I’ve seen a lot of items on blogs lately listing the silly things that people say to cancer patients. This issue rears its ugly head every so often. I will not stop commenting on all of those blogs that we need a list of snappy, or thought provoking (as in silencing the person who makes the comment) comebacks that we cancer patients can use when it happens. I wish such a tool had been handy for me upon diagnosis.
Until then, I do have some advice for those who ask, “What can we say to our loved ones with cancer?”
Don’t say anything, it is no longer your turn to talk. It IS your turn to listen.
I grew up around lots of talkers. All the women in my family talk so much I rarely get a word in edgewise. And because some branches of the family hail from a Dixie state, they inherited that speech pattern of Southerners…in which it takes forever and a damn day to arrive at the point…that is, if they ever get there. Don’t believe me? Read the essays of my favorite humorist, Celia Rivenbark–she explains far better than I ever could. (Just look for her books with awesome titles like “Stop Dressing Your Six-Year-Old Like a Skank”, or “You Can’t Drink All Day If You Don’t Start In the Morning”–these books pulled me out of my post-treatment depression). Finally, at the ripe age of 41, I am able to say to my mother, when she interrupts me for the 100th time to jump off from something I said, midstream, to a point I was NOT heading for: “will you shut up and let me finish my damn thought for once!”
This inability to be able to finish thoughts without being interrupted is probably why I start blogging. Hmm. But, like a good Southern raised girl, I digressed, didn’t I?
The point is, cancer patients will usually ask for it if they need an actual answer. (Not always, however, and sadly, that is where it gets tricky.) When a cancer patient begins honestly expressing his or her fears, please, I beg of you, do NOT answer with those hollow platitudes like “Think positive” or “I’m sure it will be all right.” No, it is not alright and do not tell us how to think. No one is allowed to tell another how to think. Ever. Period. End of discussion.
Again, this is the time that YOU listen to the patient. If you think their thoughts are going in a dangerous direction, get professional help, for pete’s sake, do not tell them to just cheer up and think positive, you are so not helping if you do. If they are dangerously depressed, those trite comments are absolutely useless.
Don’t speak. Listen.
9 thoughts on “Don’t Speak”
The thing about listening is that it’s always the right thing to do and so easy too. Not sure why so many people, including me at times, struggle with it, but… Great post. I missed it the first time around, so thank you for the re-share.
Thanks! What’s that old saying, like 51% of talking is listening, or listen to hear, not to respond? I wrote this post long ago, but I’m even more impatient these days with all the “what to say to cancer patients/grieving people”. Funny now little emphasis there is on letting the grieving actually do the talking. Yes, cancer patients can be self-absorbed–I am, and I was before (only child thing), but the “what should I say” question strikes me a little self absorbed too. Just a thought.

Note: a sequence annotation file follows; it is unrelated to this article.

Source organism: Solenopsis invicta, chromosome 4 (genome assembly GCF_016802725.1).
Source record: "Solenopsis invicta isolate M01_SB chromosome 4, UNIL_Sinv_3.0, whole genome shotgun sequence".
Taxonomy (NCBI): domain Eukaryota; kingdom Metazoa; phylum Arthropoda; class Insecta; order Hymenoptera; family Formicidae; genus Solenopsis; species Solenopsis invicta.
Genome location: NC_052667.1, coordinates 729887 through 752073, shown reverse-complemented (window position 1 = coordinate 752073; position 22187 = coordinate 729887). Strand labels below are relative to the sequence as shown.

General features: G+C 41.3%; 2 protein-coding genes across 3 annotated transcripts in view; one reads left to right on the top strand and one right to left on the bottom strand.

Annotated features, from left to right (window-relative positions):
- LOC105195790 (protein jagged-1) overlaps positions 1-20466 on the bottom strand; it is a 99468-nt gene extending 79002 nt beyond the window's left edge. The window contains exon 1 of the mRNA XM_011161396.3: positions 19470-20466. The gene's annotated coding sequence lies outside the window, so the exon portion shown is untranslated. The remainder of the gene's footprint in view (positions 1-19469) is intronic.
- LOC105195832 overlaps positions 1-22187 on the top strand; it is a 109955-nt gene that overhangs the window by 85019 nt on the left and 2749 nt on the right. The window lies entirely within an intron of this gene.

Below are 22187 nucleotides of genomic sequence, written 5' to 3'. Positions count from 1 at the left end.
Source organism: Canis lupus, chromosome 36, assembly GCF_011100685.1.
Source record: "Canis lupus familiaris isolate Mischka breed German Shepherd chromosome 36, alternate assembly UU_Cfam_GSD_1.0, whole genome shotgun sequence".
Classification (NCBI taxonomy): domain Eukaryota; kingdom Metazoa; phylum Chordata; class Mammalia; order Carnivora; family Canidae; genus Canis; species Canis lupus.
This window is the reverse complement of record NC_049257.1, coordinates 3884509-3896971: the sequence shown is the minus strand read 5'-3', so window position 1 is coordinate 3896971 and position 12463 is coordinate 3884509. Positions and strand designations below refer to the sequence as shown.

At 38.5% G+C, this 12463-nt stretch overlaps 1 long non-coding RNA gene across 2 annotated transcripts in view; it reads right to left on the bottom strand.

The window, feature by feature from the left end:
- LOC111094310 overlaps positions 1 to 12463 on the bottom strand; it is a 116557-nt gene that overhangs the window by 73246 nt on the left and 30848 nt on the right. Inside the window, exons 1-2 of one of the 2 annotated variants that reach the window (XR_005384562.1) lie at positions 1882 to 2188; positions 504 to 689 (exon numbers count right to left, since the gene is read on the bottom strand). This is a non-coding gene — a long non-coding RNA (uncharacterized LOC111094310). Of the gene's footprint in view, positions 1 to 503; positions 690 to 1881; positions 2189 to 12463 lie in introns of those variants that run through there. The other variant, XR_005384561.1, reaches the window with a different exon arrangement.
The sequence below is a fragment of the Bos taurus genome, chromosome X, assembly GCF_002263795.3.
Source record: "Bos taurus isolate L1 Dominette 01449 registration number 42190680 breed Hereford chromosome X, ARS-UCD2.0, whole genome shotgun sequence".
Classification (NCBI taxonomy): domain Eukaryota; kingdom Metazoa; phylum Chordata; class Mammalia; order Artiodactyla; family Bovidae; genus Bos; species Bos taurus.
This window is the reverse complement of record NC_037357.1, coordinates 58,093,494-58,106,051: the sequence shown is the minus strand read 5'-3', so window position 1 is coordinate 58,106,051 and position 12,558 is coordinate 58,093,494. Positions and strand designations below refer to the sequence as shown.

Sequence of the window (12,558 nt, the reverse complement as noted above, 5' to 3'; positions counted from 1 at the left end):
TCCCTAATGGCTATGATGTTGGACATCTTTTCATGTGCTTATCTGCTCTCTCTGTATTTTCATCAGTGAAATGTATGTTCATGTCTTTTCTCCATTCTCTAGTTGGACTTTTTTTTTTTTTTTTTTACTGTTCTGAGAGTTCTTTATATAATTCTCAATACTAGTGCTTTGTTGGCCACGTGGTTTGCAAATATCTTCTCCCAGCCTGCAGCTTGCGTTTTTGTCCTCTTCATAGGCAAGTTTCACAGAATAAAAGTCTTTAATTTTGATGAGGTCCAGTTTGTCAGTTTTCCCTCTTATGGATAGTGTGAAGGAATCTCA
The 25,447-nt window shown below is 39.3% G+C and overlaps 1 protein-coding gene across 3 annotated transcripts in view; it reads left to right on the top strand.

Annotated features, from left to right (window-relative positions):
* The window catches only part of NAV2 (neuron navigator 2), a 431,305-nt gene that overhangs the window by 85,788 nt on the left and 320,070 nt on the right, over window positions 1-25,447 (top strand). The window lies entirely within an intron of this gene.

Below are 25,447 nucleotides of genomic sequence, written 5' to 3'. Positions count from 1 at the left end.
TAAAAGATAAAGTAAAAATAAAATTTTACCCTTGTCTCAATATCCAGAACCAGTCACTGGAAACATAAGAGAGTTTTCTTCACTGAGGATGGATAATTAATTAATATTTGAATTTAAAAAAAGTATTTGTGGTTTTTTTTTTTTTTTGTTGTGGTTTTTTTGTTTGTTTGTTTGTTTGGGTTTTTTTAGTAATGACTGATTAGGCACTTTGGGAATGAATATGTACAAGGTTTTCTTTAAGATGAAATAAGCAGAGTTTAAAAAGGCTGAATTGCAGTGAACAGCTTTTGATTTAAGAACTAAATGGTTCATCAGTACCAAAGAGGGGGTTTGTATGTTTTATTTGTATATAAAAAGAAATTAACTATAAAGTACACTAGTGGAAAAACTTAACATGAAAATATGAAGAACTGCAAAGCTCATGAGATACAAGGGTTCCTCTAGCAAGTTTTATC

I love this post! When people come at me with the “cancer cliches” I feel like they’re not really listening. My husband’s aunt is like that. With the “you’ll be fine” all through my treatment to yesterday when she said, “at least it’s over and you look good!” So not helpful!!!! I don’t want it to be a one way conversation all the time but I think more people could do with more listening and less speaking.
Thanks. Honestly, the whole post can be applied to many things–not just cancer. Most people listen to respond–not to actually HEAR and understand what is being said. And I think that is evident in the whole “but what SHOULD I say to cancer patients that won’t make them go off” trend in articles I see. It’s like, wow, what a way to make it about you, not the cancer patient! But that is out culture, so maybe I should not have been so surprised by the amount of these pieces. grr.
Personally, I prefer silence too but I didn’t realize that until I encountered some inappropriate people. I bet if every person said “the right thing” to me, I wouldn’t be complaining half of the time on my blog. There will always be people who say “the wrong things” but those comments never affect everyone the same way. Everyone is so different. I didn’t really stress inappropriate comments while I was going through my treatments — was too busy to pay attention (but one stuck with me, the one about “paying for something”). Post-treatment comments bother me more so I avoid talking about my cancer to most people in order to receive no comments. Because yes, no comments is better in my case.
Hmmm, if everyone said the right thing to me would I have less to complain about on my blog? Thought provoking!! I’m not sure, because so much of what is said is just part of the overall culture of cancer I dislike–the “beat this thing”, “kick cancer’s ass” stuff that is just everywhere. Lately, EVERY little thing said, those cliches that people fall into, on the news, all media, as well as personal conversations, have made me so nuts I guess that is why I am really on my “don’t speak” trend right now. I just feel like, “I’ve heard and seen this all, twice, darling” with every little thing that happens in CancerLand lately.